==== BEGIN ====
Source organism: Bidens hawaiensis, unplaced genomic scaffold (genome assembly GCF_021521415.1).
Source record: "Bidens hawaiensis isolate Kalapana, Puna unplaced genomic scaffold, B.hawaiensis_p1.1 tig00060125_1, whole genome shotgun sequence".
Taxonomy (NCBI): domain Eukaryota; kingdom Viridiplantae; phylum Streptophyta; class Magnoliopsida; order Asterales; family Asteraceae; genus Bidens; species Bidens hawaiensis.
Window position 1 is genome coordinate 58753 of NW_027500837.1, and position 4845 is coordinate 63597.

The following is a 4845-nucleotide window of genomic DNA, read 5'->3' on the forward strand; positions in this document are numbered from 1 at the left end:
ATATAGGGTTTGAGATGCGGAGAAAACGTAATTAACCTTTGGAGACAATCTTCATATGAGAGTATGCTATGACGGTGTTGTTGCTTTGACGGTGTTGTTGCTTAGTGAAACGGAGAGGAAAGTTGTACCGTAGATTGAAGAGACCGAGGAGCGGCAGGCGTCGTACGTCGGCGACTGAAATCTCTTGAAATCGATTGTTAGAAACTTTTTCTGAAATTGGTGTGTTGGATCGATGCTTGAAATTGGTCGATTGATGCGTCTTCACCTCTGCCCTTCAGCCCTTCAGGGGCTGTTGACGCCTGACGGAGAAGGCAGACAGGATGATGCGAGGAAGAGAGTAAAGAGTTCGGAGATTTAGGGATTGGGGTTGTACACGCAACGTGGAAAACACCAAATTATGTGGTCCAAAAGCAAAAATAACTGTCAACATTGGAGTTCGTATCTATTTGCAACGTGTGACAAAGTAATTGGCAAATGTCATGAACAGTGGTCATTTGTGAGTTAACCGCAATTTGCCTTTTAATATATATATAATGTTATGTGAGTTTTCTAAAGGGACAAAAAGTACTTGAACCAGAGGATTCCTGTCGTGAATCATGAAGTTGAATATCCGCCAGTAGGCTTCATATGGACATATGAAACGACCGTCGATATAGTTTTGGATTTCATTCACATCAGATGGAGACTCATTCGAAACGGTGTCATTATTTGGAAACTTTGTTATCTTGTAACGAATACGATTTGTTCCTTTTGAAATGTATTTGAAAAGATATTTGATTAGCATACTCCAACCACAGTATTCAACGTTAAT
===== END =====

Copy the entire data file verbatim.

Source organism: Bidens hawaiensis, unplaced genomic scaffold (genome assembly GCF_021521415.1).
Source record: "Bidens hawaiensis isolate Kalapana, Puna unplaced genomic scaffold, B.hawaiensis_p1.1 tig00060125_1, whole genome shotgun sequence".
Taxonomy (NCBI): domain Eukaryota; kingdom Viridiplantae; phylum Streptophyta; class Magnoliopsida; order Asterales; family Asteraceae; genus Bidens; species Bidens hawaiensis.
Window position 1 is genome coordinate 58753 of NW_027500837.1, and position 4845 is coordinate 63597.

The following is a 4845-nucleotide window of genomic DNA, read 5'->3' on the forward strand; positions in this document are numbered from 1 at the left end:
ATATAGGGTTTGAGATGCGGAGAAAACGTAATTAACCTTTGGAGACAATCTTCATATGAGAGTATGCTATGACGGTGTTGTTGCTTTGACGGTGTTGTTGCTTAGTGAAACGGAGAGGAAAGTTGTACCGTAGATTGAAGAGACCGAGGAGCGGCAGGCGTCGTACGTCGGCGACTGAAATCTCTTGAAATCGATTGTTAGAAACTTTTTCTGAAATTGGTGTGTTGGATCGATGCTTGAAATTGGTCGATTGATGCGTCTTCACCTCTGCCCTTCAGCCCTTCAGGGGCTGTTGACGCCTGACGGAGAAGGCAGACAGGATGATGCGAGGAAGAGAGTAAAGAGTTCGGAGATTTAGGGATTGGGGTTGTACACGCAACGTGGAAAACACCAAATTATGTGGTCCAAAAGCAAAAATAACTGTCAACATTGGAGTTCGTATCTATTTGCAACGTGTGACAAAGTAATTGGCAAATGTCATGAACAGTGGTCATTTGTGAGTTAACCGCAATTTGCCTTTTAATATATATATAATGTTATGTGAGTTTTCTAAAGGGACAAAAAGTACTTGAACCAGAGGATTCCTGTCGTGAATCATGAAGTTGAATATCCGCCAGTAGGCTTCATATGGACATATGAAACGACCGTCGATATAGTTTTGGATTTCATTCACATCAGATGGAGACTCATTCGAAACGGTGTCATTATTTGGAAACTTTGTTATCTTGTAACGAATACGATTTGTTCCTTTTGAAATGTATTTGAAAAGATATTTGATTAGCATACTCCAACCACAGTATTCAACGTTAAT